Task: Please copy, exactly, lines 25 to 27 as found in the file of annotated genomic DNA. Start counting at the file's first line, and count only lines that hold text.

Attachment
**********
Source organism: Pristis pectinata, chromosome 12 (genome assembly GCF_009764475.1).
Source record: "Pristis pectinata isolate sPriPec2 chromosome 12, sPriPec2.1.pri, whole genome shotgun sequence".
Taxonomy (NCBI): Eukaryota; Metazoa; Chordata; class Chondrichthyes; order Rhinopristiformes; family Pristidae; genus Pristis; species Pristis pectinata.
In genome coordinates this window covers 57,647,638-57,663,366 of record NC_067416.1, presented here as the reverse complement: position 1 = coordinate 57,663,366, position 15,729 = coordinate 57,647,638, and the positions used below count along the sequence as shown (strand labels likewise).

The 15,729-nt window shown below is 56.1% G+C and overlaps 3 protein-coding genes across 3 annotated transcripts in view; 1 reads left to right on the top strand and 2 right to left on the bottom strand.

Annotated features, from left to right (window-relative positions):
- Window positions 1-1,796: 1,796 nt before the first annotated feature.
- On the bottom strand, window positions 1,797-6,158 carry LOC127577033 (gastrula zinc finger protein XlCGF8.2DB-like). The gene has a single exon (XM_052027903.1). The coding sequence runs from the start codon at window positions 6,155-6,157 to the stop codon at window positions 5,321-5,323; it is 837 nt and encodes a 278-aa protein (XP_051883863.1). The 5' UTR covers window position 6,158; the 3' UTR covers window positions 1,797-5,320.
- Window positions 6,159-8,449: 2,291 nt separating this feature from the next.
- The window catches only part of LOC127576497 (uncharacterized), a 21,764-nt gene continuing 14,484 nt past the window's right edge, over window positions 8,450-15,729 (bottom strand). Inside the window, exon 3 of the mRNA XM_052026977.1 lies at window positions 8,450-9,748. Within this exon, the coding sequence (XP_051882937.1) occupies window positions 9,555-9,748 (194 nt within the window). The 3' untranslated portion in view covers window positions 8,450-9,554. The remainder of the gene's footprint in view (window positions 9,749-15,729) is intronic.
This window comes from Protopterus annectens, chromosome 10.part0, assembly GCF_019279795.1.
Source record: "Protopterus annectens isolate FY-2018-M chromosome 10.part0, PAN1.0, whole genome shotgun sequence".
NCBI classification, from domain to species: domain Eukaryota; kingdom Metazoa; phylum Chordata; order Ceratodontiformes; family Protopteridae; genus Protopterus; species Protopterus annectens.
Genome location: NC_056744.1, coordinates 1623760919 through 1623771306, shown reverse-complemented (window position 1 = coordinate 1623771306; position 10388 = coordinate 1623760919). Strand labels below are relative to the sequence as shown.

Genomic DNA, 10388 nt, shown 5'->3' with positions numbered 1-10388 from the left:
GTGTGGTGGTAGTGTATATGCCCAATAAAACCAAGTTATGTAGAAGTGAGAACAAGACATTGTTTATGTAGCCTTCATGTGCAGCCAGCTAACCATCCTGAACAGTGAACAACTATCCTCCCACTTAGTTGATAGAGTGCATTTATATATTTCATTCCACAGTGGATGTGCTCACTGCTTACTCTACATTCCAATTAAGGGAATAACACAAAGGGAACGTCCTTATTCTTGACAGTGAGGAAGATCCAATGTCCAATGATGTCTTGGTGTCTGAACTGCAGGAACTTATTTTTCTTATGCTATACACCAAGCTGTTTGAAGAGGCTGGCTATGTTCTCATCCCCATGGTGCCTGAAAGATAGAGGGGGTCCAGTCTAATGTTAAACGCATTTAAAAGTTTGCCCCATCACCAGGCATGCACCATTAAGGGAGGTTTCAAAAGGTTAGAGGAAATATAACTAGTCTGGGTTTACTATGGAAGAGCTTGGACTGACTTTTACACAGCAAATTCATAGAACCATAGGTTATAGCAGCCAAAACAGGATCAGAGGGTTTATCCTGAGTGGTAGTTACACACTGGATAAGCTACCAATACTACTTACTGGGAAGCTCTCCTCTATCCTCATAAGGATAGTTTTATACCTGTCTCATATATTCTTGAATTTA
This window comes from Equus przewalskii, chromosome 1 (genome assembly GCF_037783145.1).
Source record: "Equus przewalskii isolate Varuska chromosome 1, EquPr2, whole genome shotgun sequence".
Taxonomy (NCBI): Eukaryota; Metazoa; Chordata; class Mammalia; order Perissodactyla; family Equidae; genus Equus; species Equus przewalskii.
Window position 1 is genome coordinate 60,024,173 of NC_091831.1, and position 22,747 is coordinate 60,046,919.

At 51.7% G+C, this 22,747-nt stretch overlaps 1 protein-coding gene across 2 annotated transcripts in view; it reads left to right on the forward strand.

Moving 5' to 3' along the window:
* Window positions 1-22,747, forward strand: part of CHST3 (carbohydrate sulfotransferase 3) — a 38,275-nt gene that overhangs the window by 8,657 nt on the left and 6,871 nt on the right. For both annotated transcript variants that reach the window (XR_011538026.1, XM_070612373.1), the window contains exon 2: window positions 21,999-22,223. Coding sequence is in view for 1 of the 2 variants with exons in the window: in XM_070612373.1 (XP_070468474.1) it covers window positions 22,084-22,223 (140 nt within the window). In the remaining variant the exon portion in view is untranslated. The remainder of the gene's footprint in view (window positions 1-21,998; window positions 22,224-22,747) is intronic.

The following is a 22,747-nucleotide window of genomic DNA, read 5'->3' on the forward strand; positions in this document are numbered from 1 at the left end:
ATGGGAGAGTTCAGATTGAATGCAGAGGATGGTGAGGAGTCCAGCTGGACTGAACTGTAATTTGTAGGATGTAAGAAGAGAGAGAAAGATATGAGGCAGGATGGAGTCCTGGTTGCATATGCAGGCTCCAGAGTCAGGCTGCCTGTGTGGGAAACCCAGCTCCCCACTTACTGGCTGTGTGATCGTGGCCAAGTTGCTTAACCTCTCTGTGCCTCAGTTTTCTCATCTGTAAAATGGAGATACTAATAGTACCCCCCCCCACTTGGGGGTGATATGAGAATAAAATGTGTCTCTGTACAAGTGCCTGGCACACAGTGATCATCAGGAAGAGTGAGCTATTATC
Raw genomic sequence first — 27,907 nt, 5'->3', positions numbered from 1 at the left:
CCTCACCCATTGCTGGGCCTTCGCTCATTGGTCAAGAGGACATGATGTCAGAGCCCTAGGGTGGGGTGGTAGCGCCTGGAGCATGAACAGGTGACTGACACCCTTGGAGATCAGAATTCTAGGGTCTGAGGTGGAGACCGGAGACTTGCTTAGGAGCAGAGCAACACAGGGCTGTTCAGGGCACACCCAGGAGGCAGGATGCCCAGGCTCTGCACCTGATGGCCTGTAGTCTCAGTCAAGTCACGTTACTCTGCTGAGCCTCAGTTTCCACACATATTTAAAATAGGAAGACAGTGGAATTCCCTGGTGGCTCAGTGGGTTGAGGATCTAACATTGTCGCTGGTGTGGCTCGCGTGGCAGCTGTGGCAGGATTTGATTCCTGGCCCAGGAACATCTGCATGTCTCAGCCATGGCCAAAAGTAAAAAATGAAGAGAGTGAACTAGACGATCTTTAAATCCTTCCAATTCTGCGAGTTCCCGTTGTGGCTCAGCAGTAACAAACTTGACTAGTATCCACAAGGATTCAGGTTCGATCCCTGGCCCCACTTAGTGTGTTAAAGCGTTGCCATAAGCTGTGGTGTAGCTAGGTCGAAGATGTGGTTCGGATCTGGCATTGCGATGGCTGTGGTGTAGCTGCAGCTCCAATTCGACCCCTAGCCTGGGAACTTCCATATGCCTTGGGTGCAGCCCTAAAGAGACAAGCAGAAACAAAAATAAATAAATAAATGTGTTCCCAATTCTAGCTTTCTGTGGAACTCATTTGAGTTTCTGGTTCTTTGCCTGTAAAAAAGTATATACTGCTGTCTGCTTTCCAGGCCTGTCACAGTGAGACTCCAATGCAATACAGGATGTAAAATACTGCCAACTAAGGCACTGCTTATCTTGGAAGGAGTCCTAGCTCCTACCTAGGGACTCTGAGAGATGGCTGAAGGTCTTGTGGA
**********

ATGGGAGAGTTCAGATTGAATGCAGAGGATGGTGAGGAGTCCAGCTGGACTGAACTGTAATTTGTAGGATGTAAGAAGAGAGAGAAAGATATGAGGCAGGATGGAGTCCTGGTTGCATATGCAGGCTCCAGAGTCAGGCTGCCTGTGTGGGAAACCCAGCTCCCCACTTACTGGCTGTGTGATCGTGGCCAAGTTGCTTAACCTCTCTGTGCCTCAGTTTTCTCATCTGTAAAATGGAGATACTAATAGTACCCCCCCCCACTTGGGGGTGATATGAGAATAAAATGTGTCTCTGTACAAGTGCCTGGCACACAGTGATCATCAGGAAGAGTGAGCTATTATC
Raw genomic sequence first — 27,907 nt, 5'->3', positions numbered from 1 at the left:
CCTCACCCATTGCTGGGCCTTCGCTCATTGGTCAAGAGGACATGATGTCAGAGCCCTAGGGTGGGGTGGTAGCGCCTGGAGCATGAACAGGTGACTGACACCCTTGGAGATCAGAATTCTAGGGTCTGAGGTGGAGACCGGAGACTTGCTTAGGAGCAGAGCAACACAGGGCTGTTCAGGGCACACCCAGGAGGCAGGATGCCCAGGCTCTGCACCTGATGGCCTGTAGTCTCAGTCAAGTCACGTTACTCTGCTGAGCCTCAGTTTCCACACATATTTAAAATAGGAAGACAGTGGAATTCCCTGGTGGCTCAGTGGGTTGAGGATCTAACATTGTCGCTGGTGTGGCTCGCGTGGCAGCTGTGGCAGGATTTGATTCCTGGCCCAGGAACATCTGCATGTCTCAGCCATGGCCAAAAGTAAAAAATGAAGAGAGTGAACTAGACGATCTTTAAATCCTTCCAATTCTGCGAGTTCCCGTTGTGGCTCAGCAGTAACAAACTTGACTAGTATCCACAAGGATTCAGGTTCGATCCCTGGCCCCACTTAGTGTGTTAAAGCGTTGCCATAAGCTGTGGTGTAGCTAGGTCGAAGATGTGGTTCGGATCTGGCATTGCGATGGCTGTGGTGTAGCTGCAGCTCCAATTCGACCCCTAGCCTGGGAACTTCCATATGCCTTGGGTGCAGCCCTAAAGAGACAAGCAGAAACAAAAATAAATAAATAAATGTGTTCCCAATTCTAGCTTTCTGTGGAACTCATTTGAGTTTCTGGTTCTTTGCCTGTAAAAAAGTATATACTGCTGTCTGCTTTCCAGGCCTGTCACAGTGAGACTCCAATGCAATACAGGATGTAAAATACTGCCAACTAAGGCACTGCTTATCTTGGAAGGAGTCCTAGCTCCTACCTAGGGACTCTGAGAGATGGCTGAAGGTCTTGTGGA